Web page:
If you are carrying several student loans to finance your education and find it difficult to manage the differing deadlines and interest, you might think about consolidating student loans. Most loans can be consolidated, but many factors determine if consolidation is a good option for you. There are several options besides consolidation.
What is Consolidation?
Consolidation is combining several loans into one. This is usually done by taking out a new loan that is used to repay the others. The new loan may be at a different interest rate and have a different maturity date than the smaller loans did. Students often want to consolidate loans because they have taken out several to finance their educations, and they are having difficulty managing the multiple interest and payments.
What Kinds of Student Loans can be Consolidated?
There are several kinds of student loans, but they all have one thing in common: a lower interest rate than other loans.
The federal government offers the Subsidized Stafford Loan, the Unsubsidized Stafford Loan, The Federal Parent Loan, Guaranteed Student Loans and others. Almost all of these loans can be consolidated. According to Student Aid.gov, you must have at least one direct loan or FFEL program loan in a grace period, or have a loan on which you have been making payments.
If you are trying to consolidate a debt upon which you have defaulted, you will need to make satisfactory arrangements with your lender for repayment or agree to pay back the loan under programs which all have the guideline that your payments are determined by your income.
Private loans can be consolidated too, but the interest rate may be higher than the original loan. Private loans cannot be consolidated with federal loans. You also cannot consolidate a loan a parent took out for a student with a loan that is in the student’s name.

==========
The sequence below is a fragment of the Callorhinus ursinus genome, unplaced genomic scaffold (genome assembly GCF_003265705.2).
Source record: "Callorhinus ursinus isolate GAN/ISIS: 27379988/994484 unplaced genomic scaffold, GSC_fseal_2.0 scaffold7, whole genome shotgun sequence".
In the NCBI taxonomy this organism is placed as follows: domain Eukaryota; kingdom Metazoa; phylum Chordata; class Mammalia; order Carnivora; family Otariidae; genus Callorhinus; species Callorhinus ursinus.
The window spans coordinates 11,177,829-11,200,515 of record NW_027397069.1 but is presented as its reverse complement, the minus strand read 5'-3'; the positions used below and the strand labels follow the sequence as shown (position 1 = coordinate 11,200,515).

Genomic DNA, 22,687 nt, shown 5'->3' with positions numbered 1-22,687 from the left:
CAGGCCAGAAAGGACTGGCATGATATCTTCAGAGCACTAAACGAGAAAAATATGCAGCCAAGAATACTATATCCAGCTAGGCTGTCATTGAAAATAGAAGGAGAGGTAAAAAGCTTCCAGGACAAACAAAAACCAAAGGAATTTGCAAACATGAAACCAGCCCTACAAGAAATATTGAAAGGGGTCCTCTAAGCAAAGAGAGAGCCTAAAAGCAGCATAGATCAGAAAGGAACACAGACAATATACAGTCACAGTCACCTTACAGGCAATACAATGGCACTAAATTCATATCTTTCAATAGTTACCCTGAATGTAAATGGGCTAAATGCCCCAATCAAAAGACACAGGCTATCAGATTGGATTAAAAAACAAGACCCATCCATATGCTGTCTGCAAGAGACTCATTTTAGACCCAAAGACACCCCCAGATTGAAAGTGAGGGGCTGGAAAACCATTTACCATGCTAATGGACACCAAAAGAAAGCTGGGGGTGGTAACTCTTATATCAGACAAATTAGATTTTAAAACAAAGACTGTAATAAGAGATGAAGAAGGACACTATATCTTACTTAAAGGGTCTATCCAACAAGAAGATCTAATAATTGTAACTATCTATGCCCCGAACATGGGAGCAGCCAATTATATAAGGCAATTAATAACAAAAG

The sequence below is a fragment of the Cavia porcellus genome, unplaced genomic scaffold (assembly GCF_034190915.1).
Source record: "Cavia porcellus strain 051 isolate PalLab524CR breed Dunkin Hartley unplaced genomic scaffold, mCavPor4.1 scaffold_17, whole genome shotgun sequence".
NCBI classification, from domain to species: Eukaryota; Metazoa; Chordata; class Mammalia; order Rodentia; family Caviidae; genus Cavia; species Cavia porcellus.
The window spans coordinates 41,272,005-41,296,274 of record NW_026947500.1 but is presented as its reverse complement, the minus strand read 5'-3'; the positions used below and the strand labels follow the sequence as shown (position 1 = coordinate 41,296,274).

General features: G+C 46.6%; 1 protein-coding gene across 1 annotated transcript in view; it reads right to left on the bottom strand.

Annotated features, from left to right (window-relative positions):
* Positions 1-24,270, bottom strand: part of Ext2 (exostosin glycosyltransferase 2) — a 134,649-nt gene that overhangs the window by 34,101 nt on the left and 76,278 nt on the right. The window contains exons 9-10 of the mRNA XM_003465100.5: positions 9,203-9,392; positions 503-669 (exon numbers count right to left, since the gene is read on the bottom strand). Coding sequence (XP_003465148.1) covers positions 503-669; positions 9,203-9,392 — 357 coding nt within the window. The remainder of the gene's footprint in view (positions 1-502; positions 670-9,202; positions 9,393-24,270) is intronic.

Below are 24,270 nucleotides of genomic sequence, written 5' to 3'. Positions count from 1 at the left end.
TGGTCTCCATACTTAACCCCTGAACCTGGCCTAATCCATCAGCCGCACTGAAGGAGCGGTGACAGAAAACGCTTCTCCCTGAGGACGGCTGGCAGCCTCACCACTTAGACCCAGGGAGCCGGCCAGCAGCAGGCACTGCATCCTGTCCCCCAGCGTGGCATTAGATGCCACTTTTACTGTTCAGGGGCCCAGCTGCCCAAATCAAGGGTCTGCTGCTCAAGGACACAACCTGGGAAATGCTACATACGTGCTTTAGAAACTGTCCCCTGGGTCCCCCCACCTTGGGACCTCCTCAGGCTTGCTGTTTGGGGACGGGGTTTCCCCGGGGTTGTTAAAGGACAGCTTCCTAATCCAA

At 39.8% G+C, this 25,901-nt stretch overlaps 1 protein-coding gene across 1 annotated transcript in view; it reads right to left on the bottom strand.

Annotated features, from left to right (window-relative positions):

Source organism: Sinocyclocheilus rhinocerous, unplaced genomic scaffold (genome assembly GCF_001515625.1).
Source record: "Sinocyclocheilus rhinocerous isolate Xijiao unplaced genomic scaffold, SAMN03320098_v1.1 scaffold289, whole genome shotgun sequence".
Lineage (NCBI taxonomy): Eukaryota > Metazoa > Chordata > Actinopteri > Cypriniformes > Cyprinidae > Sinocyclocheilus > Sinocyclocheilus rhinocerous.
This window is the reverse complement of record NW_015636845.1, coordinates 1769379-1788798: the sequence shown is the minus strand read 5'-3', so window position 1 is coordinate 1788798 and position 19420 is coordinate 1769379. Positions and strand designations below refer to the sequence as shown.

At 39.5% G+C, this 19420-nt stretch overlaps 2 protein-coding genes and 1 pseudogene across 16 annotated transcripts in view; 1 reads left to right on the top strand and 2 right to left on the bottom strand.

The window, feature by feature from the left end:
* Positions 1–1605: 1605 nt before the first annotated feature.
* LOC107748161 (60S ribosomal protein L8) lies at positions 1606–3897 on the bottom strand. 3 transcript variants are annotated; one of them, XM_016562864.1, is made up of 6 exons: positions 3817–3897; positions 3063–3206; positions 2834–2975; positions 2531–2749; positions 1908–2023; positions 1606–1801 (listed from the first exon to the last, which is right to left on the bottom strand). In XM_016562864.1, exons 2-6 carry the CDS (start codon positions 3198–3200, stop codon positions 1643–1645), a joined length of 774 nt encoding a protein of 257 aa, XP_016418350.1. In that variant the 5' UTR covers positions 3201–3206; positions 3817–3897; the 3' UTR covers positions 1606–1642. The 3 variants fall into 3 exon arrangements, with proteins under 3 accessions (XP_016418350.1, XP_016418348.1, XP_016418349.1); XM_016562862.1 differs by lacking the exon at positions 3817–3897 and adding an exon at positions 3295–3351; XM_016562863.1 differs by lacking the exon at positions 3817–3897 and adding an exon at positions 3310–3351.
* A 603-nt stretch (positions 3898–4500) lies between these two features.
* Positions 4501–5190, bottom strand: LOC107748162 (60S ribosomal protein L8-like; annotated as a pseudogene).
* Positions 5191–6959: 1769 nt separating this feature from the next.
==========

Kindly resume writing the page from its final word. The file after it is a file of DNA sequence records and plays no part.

What are the Advantages and Disadvantages of Consolidation?
One possible advantage of consolidating student loans is that your interest rate might be lower. Simple Tuition.com says that your interest rate depends upon the type of loan you secure, whether fixed-rate or variable, and by your credit score. Another factor is the “weighted” average of the rates on the loans you wish to consolidate. If you had poor credit when you initially applied for the loans, but have since improved your score, your interest rate may go down. Another advantage is that you don’t have to remember multiple due dates. In addition, your loan will typically have a maturity of ten to thirty years. That may lower your payments and, if your credit score has improved since the initial loans, the interest rate may not vary as much.
There is a downside to consolidating student loans, too. You could lose your interest rate deduction for tax purposes. You also might not be eligible for loan forgiveness options after the consolidation. Another disadvantage is that you could lose rebates on the principal and any fee waivers. Loans that mature at thirty years cost more than shorter-term loans because you pay on them longer so they accrue more interest. Plus, your interest rate is not always lower. It is up to the borrower to “read the fine print “on the loan agreement.
There are other options for student debt repayment. There are programs that temporarily stop or defer payments, called forbearance. You might also be permitted to make smaller payments for a short period of time to get through a “rough place.” Students need to explore all the options before deciding upon a course of action. Consolidation may be the best plan, but students need to make certain they understand all the provisions to which they are agreeing when consolidating student loand.